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The Critics Debate: is Foiegwa’s Shepherd’s Pie Good?

And Lesley Chesterman delivers a burn over Parm’s wine prices

Foiegwa’s Duck Parmentier (Shepherd’s Pie)

Two papers took on summer newcomer Foiegwa in their reviews this week; both Marie-Claude Lortie (La Presse) and Thierry Daraize (Le Journal de Montréal) fixate maybe a little too much on the name. Yes, we get it, it’s a joke about Anglophone pronunciation and it fits Foiegwa’s French bistro with a dash of New York style, but a proverb about dead horses comes to mind. Fortunately they review more than just the restaurant’s name — Lortie praises the salade niçoise and the “perfectly balanced” beef tartare, but finds the duck confit shepherd’s pie dry, boring and potato-heavy. While Lortie’s review is definitely on the positive side some of the comments seem a little backhanded: given Foiegwa’s late hours, she writes that it would merit a second visit if she was looking for someplace to eat at 1 a.m, which comes a little close to saying “it’s good if you’re looking for food at a time when Belle Province is your only other option”. [La Presse]

Intriguingly, while Daraize is full of praise and exclamation points for Foiegwa, he inadvertently highlights the arbitrary nature of food reviewing with compliments and criticisms that are opposite to Lortie. He loves the shepherd’s pie, and while Lortie loved it, he finds the Paris Brest with doughnuts in place of chou pastry a heavy mess. “Dommage!” he writes, but almost everything else earns a “Bravo!” and “!!!!!!!!”. [Le Journal de Montréal]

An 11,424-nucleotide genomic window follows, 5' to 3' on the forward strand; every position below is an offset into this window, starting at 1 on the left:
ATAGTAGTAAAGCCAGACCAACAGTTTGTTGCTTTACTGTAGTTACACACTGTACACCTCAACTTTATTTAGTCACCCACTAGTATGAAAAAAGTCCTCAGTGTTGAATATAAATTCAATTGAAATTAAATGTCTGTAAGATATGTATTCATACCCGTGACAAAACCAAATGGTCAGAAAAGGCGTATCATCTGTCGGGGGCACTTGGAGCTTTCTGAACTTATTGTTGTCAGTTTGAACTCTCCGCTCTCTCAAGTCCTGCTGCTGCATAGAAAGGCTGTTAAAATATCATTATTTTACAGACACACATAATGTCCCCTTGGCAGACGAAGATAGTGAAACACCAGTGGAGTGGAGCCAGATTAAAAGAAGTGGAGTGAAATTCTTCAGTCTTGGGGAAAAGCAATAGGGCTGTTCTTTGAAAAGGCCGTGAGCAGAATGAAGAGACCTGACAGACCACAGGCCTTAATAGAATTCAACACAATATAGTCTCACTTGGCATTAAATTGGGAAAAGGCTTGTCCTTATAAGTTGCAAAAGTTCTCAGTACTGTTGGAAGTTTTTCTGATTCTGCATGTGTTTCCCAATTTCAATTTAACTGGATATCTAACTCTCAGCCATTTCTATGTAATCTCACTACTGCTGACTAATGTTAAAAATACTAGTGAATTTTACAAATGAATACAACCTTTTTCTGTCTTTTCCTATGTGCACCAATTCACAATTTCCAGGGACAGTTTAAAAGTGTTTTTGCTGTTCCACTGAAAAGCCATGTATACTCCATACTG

Elsewhere, the Gazette’s Lesley Chesterman empties her wallet on another summer newcomer, Westmount’s Parm. After a fable about how food doesn’t need to be authentic to be good that effectively boils down to “Chesterman uses milk in spaghetti alla carbonara and some chefs think that’s gross” she then applies that logic, finding the beef carpaccio and not-really-Italian-in-the-slightest chicken parm to be the tastiest. She also plates up a well-deserved burn for Parm marking up a $19 bottle of SAQ wine to over triple the price. Two and a half stars. [Montreal Gazette]

Lastly, Jean-Philippe Tastet is in a far better mood this week as he visits Foxy, the grill-heavy restaurant from the Olive and Gourmando crew. Last time they lost his reservation; things are smoother this time and Tastet approves wholeheartedly of the ribs and chicken mains. Four stars. [Le Devoir]


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